One of my goals, completed! And we had views like this all along the Creeper Trail.
So, how can I sum the whole thing up? Something like this: It was beautiful, difficult, painful, rewarding, long, arduous, fun, body-killing. And I want to do it again.
Patrick’s brother, Eric, joined us. We started in Abingdon and the three of us rode the 31.5 miles up to Green Cove Station. Patrick (who is amazing) added an extra 8ish miles to his trip by getting up to White Top Station.
Math: Eric and I clocked 63 miles; Patrick, 70 miles.
The first 10 miles or so were beautiful and carefree. Abingdon to Damascus (about 16 miles) is nearly flat. As the first leg of the trip, it’s great: constant pedaling but without strain (I’d say I averaged about 13 miles an hour); lots of pasture to ride through; a faint whiff of optimism in everything.
A few miles before you hit Damascus, the path gets more loose-gravely, which provides just a little resistance. I started slowing down (not too much, but noticeable, probably down to 11 mph).
We took a nice long break in Damascus, where we snacked on peanut butter sandwiches and apples (Patrick has gotten expert at spotting apple trees; he picked us about half a dozen).
From there on, it was a 14-mile climb to Green Cove Station. And this is where I started to work. The first 8 miles or so of this leg of the trip wasn’t so so bad; I probably kept it around 10 mph. But then the grade increases ever so slightly, and I could feel myself dragging. If we do this ride again, it’s one of the places I want to improve significantly: I slowed to about 9 mph, then 8 mph, then I’d say I hovered around 7 mph until we hit Green Cove.
Awesome Husband Move No. 1: Patrick could tell I was dragging, so he decided we’d celebrate every single mile. We called them out and cheered. It helped, if only to know he was trying to make things easier.
When we got to Green Cove, we bought snacks (trail mix for me), Patrick set out on his extra ride, and I totally napped. On the porch of the station building. I woke up refreshed.
But wait. Then I got on my bike. And my butt was sore as hell, and my thighs were burning. And I had 31.5 miles ahead.
Some lessons I learned:
1. Your rear end may be sore at first, but if you just get over it and keep going, it’s not so bad after a while.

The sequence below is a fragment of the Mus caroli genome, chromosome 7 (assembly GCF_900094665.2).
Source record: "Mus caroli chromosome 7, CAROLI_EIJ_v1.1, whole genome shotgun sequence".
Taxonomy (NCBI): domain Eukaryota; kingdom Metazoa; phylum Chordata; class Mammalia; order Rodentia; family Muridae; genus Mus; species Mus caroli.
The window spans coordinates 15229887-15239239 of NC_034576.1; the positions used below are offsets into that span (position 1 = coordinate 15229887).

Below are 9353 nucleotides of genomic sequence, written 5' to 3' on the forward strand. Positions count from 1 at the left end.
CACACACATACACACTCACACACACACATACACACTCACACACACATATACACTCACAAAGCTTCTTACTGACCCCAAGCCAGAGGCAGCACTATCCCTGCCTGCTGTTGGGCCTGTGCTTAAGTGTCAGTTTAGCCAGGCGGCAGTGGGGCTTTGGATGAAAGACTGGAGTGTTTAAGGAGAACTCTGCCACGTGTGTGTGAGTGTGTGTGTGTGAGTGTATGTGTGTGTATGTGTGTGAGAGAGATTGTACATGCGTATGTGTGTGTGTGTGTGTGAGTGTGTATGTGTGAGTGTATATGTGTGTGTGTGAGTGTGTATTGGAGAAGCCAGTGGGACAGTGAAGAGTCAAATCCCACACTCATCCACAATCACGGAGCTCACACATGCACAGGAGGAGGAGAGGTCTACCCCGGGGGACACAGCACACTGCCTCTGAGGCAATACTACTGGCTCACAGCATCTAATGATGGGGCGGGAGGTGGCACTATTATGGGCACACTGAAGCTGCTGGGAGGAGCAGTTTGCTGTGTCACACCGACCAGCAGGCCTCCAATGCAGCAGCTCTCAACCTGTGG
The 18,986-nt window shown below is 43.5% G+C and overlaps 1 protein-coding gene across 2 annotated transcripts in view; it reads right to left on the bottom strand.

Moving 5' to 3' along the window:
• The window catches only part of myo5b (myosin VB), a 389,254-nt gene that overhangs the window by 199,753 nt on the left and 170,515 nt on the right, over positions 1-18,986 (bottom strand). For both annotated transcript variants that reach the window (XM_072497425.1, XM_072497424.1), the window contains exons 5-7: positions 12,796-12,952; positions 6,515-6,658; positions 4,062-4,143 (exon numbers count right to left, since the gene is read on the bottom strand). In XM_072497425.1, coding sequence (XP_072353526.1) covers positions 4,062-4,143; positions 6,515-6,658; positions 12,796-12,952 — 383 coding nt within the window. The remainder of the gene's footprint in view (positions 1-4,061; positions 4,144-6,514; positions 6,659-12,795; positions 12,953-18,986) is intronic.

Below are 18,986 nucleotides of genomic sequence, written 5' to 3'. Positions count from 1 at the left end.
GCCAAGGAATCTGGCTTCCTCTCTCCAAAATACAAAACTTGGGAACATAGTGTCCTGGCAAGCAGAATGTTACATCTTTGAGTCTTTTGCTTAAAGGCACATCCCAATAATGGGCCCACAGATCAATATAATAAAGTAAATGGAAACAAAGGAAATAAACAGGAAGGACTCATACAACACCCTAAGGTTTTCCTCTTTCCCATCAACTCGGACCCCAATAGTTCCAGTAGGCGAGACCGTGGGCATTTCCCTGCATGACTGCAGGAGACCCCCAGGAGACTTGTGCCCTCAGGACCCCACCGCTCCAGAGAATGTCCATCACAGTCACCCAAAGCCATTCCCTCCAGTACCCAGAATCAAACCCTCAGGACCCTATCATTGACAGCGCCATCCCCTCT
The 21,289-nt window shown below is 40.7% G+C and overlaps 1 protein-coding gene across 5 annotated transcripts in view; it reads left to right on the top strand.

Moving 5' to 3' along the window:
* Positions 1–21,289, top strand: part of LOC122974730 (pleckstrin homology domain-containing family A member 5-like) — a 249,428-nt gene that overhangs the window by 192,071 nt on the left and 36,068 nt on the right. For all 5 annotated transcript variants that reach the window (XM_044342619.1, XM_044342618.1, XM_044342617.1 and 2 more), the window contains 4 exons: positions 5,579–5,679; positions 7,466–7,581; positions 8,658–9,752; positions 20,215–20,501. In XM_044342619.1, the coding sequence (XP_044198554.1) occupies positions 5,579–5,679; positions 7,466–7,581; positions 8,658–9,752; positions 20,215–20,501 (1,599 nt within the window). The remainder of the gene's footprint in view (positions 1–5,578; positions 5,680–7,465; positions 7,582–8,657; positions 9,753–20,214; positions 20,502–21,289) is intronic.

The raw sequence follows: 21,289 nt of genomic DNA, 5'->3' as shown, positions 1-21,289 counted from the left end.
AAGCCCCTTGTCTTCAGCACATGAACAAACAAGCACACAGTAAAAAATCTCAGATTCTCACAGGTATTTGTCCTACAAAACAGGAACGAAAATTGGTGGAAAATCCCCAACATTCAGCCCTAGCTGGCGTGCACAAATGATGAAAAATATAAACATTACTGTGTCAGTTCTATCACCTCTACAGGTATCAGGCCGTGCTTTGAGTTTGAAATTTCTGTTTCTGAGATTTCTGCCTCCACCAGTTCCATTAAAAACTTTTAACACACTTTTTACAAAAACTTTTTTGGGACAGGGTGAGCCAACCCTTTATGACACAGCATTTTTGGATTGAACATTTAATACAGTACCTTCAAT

2. Your thighs will not stop hurting, no matter what, so just live with it.
3. Nearly all 14 miles between Green Cove and Damascus is down hill, and it’s fun as hell to hit 20 mph around little mountain curves.
4. My husband is the best husband in the world. More on that …
When we hit Damascus again, I kept riding while Patrick stopped to buy us some Starbucks in a can (Doubleshot: easy and quick). He caught up with me about four five miles down the road (that’s awesome husband move no. 2). I was proud that I’d been pedaling that entire distance at about 12 mph average, but after we stopped to take our drink break, I was slow in the saddle.
And that flat ride that was so pleasant as a first leg was painful as a last leg. Patrick helped me to push my speed when I could, he rode slowly when I couldn’t push, and (oh did I mention this? there are gates all along this stretch of the trail) he rode ahead to open all the gates for me so I could glide through.
Overall, I probably averaged around 8 mph in the final 10 miles of the ride. I was in serious pain (my seat, but mostly my thighs, which seemed impossibly used up). And by the last seven miles, we were celebrating every, single, mile.
The last three miles, I set my sights on being in the car, collapsed in the passenger seat. If I thought about what I was doing, it was hard to comprehend that I had what it took to finish.
And awesome husband move no. 3? This is the best one. The last mile, Patrick — who was tired but much more able than I — reached over as he rode alongside me and placed his hand on my back. And he pushed me.
My body and defenses were so warn by the ride that I nearly cried, it was so goddamn sweet. “You love me!” (I totally said that; twice.) And whereas I’d been going about 7 mph at that point, his help got me to 12 mph.
Just knowing he was there to help was a great relief, not to mention how good it felt to go faster, which meant being done faster.
When we got to the car, I did collapse into that passenger seat, and we set out to eat some Pal’s (sauceburger, fries, vanilla milkshake).
And now? I’m ready to go again.
lessons for future long rides
Drink more water!! My muscles may have been less sore if I’d been more hydrated. To do that, I either need to learn how to balance on my bike as I reach for my water bottle, or be willing to stop more and drink up what I need.
Train on the bike more. I probably would have benefited from more experience on long rides before I set out for a 63-mile stint.
Work on my core. As much as I hate standing on my bike to pedal, it would have been a great help if I’d been in the kind of shape to do it more often throughout the ride (both for climbing and for relief as we neared the end of the ride). I was able to stand a little bit, but with great effort. What will prepare me more for those moments is a stronger core, to help keep me stably in that upright position.
Eric B. gets a special mention for flying down the 31.5 miles from Green Cove to Abingdon in 2 1/2 hours (despite probably being as sore as I was) so he could return his rented bike by 6 p.m. The world should know.